Butterflies are able to utilize all of the food resources of the tropical rainforest.

All butterflies have a distinct larval stage, in which the butterfly exists as a jawed and usually plant-eating caterpillar, followed by a resting, non-feeding pupal stage.

Adult butterflies are fluid feeders. Some butterflies have less conventional feeding habits.

Some heliconids, long-winged South American butterflies, feed on pollen grains.

Monarch butterflies are attracted to pools of mammal urine, perhaps encouraged by the high nitrogen content.

Charaxes butterflies, native to Africa and Southeast Asia, feed on such large amounts of rotting fruit, feces and other decaying material that their abdomens become quite distended.

Most butterflies, however, feed at flowers. They usually sip small quantities of nectar.

Swallowtails are drawn to flowers not visited by other butterflies, in particular to red ones.

This is unusual since the sensitivity of insects is usually toward the ultraviolet end of the spectrum rather than the red.

Butterfly larvae are often specific in their choice of food plants.

The larvae of some species of Bematistes feed only on forest vines, particularly passion flowers.

Monarch butterfly larvae restrict themselves to milkweeds.

Butterfly Defenses

Many butterflies of the troical rainforest use their brilliant colors and remarkable patterns as a form of defense. . Particular patterns advertise the fact that a crea­ture is unpalatable. By trial and error birds have learn to associate these patterns with toxic or distasteful insects and avoid them.

Unpalatability in adult butterflies is usually linked to the feeding habits of the larvae. The larvae of many jungle butterflies feed on plants that contain harmful chemicals. The larva detoxify and store these chemicals in their tissues.

The sequestered compounds are carried on to the adults, rendering them unpalatable also.

Although the chemicals in the plants are of course designed to deter plant feeders, insects can quickly evolve the necess­ary enzymes to adapt to the plant's chemistry.

Toxic butterflies signal their unpalatability by their patterns. To take advantage of this, a number of different distasteful species have evolved the same basic patterns. This means that predators need less time to learn which species to avoid.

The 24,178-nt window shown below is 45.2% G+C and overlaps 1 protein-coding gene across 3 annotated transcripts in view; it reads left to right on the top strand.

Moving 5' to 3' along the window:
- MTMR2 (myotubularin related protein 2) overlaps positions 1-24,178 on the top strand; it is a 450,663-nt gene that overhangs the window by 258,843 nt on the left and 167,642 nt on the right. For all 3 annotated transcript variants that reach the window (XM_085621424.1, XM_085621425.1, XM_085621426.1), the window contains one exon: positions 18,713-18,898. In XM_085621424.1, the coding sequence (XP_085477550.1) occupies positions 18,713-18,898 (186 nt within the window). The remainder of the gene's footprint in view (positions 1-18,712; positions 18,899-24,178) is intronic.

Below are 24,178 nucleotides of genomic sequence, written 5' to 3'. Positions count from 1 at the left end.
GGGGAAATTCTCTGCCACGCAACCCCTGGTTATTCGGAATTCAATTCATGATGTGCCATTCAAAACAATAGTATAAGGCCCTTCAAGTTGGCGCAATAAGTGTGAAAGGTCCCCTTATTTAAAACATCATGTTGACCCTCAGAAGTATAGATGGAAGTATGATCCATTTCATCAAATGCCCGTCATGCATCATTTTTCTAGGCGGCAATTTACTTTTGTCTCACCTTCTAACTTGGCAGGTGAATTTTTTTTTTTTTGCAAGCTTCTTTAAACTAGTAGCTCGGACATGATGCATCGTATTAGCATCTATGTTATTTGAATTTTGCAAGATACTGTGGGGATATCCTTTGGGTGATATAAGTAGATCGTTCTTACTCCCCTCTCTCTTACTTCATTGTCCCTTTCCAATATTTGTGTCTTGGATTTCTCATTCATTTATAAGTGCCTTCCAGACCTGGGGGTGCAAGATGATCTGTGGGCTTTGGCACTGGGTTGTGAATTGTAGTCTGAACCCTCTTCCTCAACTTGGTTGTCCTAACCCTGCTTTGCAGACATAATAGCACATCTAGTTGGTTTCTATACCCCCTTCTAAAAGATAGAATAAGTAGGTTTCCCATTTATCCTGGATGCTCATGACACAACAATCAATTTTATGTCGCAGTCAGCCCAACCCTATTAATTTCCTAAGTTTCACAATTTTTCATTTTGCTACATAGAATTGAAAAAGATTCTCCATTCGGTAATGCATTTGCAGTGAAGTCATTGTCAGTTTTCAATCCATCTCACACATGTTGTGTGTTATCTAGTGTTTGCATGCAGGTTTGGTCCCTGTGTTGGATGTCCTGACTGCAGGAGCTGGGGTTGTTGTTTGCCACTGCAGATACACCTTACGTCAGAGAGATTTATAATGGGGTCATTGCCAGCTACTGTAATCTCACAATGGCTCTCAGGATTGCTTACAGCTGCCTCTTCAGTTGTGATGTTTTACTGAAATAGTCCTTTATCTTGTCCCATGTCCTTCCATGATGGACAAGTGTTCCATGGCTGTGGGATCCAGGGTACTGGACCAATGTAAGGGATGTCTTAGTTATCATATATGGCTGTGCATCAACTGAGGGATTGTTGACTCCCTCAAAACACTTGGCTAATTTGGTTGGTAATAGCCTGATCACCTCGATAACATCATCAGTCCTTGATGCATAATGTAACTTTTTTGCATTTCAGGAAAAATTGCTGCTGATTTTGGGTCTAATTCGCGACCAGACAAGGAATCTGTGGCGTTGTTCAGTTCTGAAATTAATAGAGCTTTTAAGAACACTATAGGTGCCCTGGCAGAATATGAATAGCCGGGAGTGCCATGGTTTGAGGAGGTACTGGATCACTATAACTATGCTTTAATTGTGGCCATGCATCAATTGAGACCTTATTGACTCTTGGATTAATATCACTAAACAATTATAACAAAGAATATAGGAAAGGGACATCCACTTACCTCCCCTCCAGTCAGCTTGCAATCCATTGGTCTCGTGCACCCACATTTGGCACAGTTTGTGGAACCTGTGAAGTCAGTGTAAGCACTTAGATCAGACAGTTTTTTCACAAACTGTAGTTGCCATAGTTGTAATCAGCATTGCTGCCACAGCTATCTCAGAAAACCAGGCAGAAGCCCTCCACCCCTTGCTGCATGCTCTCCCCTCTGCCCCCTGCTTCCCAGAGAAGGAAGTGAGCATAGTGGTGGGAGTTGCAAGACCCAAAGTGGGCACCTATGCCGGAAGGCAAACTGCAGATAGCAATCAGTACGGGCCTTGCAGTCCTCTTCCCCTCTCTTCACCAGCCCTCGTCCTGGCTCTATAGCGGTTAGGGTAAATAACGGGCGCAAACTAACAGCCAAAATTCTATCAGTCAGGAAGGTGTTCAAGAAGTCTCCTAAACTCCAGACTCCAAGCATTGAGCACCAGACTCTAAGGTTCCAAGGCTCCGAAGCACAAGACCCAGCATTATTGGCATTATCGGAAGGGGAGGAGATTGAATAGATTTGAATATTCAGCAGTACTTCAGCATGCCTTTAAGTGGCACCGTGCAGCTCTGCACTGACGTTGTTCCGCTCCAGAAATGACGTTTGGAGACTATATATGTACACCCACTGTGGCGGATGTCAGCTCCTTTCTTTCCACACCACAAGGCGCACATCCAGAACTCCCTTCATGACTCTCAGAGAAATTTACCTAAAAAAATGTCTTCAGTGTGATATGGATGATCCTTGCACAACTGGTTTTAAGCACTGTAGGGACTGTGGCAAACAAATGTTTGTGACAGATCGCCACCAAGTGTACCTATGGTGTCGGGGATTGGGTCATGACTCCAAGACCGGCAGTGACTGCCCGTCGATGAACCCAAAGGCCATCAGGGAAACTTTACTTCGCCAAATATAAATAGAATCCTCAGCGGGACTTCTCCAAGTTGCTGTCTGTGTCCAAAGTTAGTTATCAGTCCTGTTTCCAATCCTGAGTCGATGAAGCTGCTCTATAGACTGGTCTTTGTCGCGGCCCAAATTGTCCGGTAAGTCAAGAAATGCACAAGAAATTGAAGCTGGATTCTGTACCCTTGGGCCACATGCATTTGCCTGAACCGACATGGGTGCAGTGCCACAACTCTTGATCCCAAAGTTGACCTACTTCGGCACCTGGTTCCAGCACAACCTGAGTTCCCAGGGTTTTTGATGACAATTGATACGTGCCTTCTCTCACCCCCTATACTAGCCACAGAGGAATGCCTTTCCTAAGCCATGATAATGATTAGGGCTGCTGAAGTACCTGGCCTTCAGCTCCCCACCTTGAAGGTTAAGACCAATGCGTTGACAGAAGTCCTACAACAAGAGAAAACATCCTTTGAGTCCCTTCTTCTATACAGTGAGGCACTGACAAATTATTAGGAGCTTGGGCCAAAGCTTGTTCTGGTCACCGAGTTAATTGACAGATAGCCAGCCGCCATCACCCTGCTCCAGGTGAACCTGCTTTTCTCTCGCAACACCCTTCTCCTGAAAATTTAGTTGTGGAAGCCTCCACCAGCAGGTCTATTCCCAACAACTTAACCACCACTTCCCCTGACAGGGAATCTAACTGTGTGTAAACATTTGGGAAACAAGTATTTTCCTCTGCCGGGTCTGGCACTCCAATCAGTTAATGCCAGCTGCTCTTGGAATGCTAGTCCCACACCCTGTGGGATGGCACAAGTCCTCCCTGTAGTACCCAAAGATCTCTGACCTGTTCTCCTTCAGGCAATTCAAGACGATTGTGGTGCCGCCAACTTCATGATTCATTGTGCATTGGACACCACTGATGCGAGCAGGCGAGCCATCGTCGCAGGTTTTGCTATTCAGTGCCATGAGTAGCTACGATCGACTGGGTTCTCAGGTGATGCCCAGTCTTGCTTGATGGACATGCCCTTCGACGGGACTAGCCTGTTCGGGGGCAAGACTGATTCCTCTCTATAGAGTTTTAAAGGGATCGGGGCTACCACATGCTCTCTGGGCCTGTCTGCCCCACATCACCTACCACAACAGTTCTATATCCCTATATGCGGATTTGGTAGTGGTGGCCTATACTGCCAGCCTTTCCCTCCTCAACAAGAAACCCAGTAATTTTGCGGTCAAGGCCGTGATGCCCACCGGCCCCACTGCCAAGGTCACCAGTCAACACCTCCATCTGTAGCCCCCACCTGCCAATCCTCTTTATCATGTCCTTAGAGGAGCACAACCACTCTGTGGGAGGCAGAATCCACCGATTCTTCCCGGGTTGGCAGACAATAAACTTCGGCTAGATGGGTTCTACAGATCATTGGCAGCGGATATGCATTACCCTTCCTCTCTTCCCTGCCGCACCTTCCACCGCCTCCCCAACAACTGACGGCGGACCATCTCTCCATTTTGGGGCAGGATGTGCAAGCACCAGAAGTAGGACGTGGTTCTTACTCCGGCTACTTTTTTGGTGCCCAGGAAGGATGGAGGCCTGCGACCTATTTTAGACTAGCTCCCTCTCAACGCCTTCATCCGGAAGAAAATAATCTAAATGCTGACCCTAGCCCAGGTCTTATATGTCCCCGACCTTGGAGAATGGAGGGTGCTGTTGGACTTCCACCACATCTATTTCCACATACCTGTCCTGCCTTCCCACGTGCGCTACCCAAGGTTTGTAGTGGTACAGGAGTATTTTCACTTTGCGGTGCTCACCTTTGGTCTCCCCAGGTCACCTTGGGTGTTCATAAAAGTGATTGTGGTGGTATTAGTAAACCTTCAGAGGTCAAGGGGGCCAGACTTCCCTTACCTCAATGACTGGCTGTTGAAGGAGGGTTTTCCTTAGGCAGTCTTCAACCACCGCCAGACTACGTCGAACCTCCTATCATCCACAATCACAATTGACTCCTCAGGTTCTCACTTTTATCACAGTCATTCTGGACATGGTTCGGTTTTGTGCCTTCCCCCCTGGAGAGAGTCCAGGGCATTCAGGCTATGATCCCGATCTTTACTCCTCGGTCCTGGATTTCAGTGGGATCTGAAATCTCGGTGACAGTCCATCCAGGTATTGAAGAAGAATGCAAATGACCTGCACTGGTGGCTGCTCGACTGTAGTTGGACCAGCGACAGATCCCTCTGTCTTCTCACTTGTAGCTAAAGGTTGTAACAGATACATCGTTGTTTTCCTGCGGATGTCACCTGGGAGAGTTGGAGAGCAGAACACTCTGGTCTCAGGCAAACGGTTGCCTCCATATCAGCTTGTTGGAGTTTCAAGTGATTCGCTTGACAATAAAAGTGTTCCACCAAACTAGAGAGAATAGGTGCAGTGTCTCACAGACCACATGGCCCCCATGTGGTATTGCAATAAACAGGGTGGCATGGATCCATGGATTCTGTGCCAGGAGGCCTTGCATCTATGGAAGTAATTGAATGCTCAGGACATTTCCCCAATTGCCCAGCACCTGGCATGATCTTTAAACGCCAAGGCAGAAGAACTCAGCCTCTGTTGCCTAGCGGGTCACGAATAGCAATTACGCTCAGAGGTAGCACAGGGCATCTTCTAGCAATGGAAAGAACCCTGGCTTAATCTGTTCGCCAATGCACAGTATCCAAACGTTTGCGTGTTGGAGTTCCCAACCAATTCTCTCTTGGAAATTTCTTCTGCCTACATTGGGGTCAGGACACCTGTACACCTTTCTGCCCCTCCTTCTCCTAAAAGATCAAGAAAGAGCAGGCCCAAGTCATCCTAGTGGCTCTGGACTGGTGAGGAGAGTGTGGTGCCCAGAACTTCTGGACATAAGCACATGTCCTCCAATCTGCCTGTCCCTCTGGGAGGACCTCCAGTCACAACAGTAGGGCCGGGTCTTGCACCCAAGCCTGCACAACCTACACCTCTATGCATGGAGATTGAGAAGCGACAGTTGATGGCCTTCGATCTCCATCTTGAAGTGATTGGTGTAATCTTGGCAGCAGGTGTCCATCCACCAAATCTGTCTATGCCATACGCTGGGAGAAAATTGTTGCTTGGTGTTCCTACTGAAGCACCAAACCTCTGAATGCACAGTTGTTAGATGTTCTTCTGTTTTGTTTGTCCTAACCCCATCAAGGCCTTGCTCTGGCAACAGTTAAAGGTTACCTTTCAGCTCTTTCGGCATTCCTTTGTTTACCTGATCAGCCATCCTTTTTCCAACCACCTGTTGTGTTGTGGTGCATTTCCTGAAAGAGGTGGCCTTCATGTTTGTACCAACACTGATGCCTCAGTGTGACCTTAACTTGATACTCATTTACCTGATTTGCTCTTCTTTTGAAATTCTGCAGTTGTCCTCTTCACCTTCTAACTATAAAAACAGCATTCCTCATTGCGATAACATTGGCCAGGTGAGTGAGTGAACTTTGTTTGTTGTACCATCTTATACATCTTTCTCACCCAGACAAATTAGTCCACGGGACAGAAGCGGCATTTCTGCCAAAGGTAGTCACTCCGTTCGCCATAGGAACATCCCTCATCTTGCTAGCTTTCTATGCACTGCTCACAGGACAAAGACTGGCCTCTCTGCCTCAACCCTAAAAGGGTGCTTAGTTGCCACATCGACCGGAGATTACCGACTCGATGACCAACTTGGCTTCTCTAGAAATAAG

Batesian Mimicry

Some butterflies imitate the patterns of toxic butterflies, although they themselves are palat­able. This technique is known as Batesian mimicry, after the natural­ist Henry Bates.

There are many instances of butterfly mimicry in the tropical rainforest. One complex example involves a heliconid butterfly, Heiconius nattereri. The male and female have different wing patterns and there­fore have their own separate mimics

Butterflies and Passion Flowers

Coevolution of plants and insects is common in tropical rainforests.

Heliconid butterflies have had a long association with passion flower vines.

The butterfly lays its eggs on the passion flower. The larvae feed on the plant and acquire poisons from it which make them unpalatable to birds.

In the battle to deter the heliconids, new species of passion flower evolve, synthesizing new poisons in the proces. In turn, new heliconid species, which can detoxify the poisons, evolve. Many forms of both passion flower and heliconid result.

Heliconids adapt to detoxify only the chemicals of their particular passion flower and so are restricted to feeding on that species.

Passion flowers also try other protective devices.

Many have additional nectaries which are not inside flowers. Some of these nectaries attract ants which then defend the plant from egg-laying but­terflies.

Others look like heliconid eggs, so when a female heliconid lands on the plant, she is tricked into thinking that the plant is already heavily popu­lated.

Passion flowers such as the Costa Rican species Passiflora adenopoda, have hooked hairs which cover their surface. These hairs trap and puncture the heliconid larvae, who starve and bleed to death

Morpho Butterflies

Blue morpho butterflies, which live in the rainforests of South America, are known for their iridescent blue wings.

The wings are so brilliantly colored that aircraft pilots flying overhead have noticed them.

Male morpho butterflies travel in crowds, cavorting in the sunshine or patrolling extensive territories through the upper canopy and emergent layers of the tropical rainforest

Because these butterflies are so brightly colored, it is easy for predators to spot them. However, morphos are quick, adept fliers and are difficult to catch.

The fact that morphos are easy to recognize may even be an advantage when it comes to avoiding predators. Because attacks are usually unsuccessful, predators may learn that trying to catch a morpho is a waste of time and energy.